Utah rolls out plan to reopen the economy – will it ever be the same?

Written by Derek Monson

April 17, 2020

Key Points:

  • Regardless of when and how the economy reopens, expert analysis and the data suggest that purchasing food, shopping, traveling, working and entertainment are likely to be different than the past, due to the novel coronavirus pandemic.
  • Online shopping for groceries and other items, less crowded restaurants and airplanes, work-from-home arrangements, and digital movie releases may become more prevalent due to demand for greater convenience and avoidance of health risks.
  • Demand for innovation in medical care and education may occur for similar reasons.
  • Only time will tell what lasting changes to economic life for families and businesses will take hold due to the pandemic.

As Governor Gary Herbert announces his plan to move the state toward reopening portions of the economy in late April or early May, the question lingers: What will economic life look like when that happens?

We have experienced staggeringly high unemployment numbers and record drops in retail sales and industrial production due to social distancing and stay-at-home orders, which have shut down entire sectors of the economy. Some economic experts speculate that consumer demand for goods and services could be “dramatically altered by the COVID-19 crisis.” How we get food, shop, travel, work and entertain ourselves have all changed. Where and how could the pandemic permanently change economic life for families?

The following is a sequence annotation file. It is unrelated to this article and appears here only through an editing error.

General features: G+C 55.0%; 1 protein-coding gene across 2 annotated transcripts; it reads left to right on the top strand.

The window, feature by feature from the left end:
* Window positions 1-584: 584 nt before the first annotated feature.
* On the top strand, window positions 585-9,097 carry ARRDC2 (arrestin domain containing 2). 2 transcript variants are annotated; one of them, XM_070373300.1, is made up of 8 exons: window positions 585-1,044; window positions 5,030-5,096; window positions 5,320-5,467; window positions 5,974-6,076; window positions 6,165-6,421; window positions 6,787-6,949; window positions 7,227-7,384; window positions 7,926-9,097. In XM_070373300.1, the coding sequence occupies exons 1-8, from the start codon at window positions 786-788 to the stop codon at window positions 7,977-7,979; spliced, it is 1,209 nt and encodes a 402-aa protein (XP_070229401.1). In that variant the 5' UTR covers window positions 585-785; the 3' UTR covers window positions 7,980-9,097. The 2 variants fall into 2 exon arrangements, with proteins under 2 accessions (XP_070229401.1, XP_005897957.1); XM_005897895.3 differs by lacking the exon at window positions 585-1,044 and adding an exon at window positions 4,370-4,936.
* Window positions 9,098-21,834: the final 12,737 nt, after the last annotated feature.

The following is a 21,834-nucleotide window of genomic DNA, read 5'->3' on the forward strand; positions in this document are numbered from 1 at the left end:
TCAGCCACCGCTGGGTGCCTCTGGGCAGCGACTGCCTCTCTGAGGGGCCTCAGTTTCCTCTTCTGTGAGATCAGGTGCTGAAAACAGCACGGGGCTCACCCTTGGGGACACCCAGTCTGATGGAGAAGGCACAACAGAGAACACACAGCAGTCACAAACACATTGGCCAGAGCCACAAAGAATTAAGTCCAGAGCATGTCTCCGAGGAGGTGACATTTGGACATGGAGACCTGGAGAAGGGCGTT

Food

The pandemic is changing how people shop for groceries, with 39 million U.S. households using online grocery delivery or pickup services in March – more than double the number who did so in August 2019. Additionally, grocery shopping has changed in other ways, with practices like stocking up and making fewer grocery trips rising in prevalence.

When it comes to the pandemic’s impact on restaurant dining, some food service industry experts predict that up to 20% of restaurants may close nationwide. Others speculate that the pandemic could permanently change restaurants the way 9/11 permanently changed air travel. This could mean helping customers maintain desired levels of social distancing by keeping fewer tables in dining areas.

If customer demand for social distancing when dining out does increase, restaurants will have to find new sources of revenue or cut costs to adjust to making less revenue during peak dining times. This might explain the estimate of restaurant closures, since many establishments will likely prove unable to adjust. It also might mean a quieter, more pleasant dining experience for customers.

Shopping

Even before the pandemic hit, shopping trends were already moving toward online sales. In 2009, online sales were 6.4% of total retail spending. By 2019, it was 16%.

With many brick-and-mortar stores closed at least temporarily due to social distancing and stay-at-home orders, many customers are now being forced to shop online. This could lead to a spike in the number of people who shop primarily or exclusively online, even after the pandemic is under control and stay-at-home orders are lifted. This could lead to a significant decrease in the number of brick-and-mortar stores as well as a significant change in retail jobs – moving away from roles such as cashiers and toward jobs like stocking warehouses for online orders.

Travel

Airlines such as Delta have stopped selling middle seats on airplanes to allow passengers more social distance while traveling. Meanwhile, businesses and event organizers nationwide have turned to video conferencing to hold meetings and conferences that could not be rescheduled.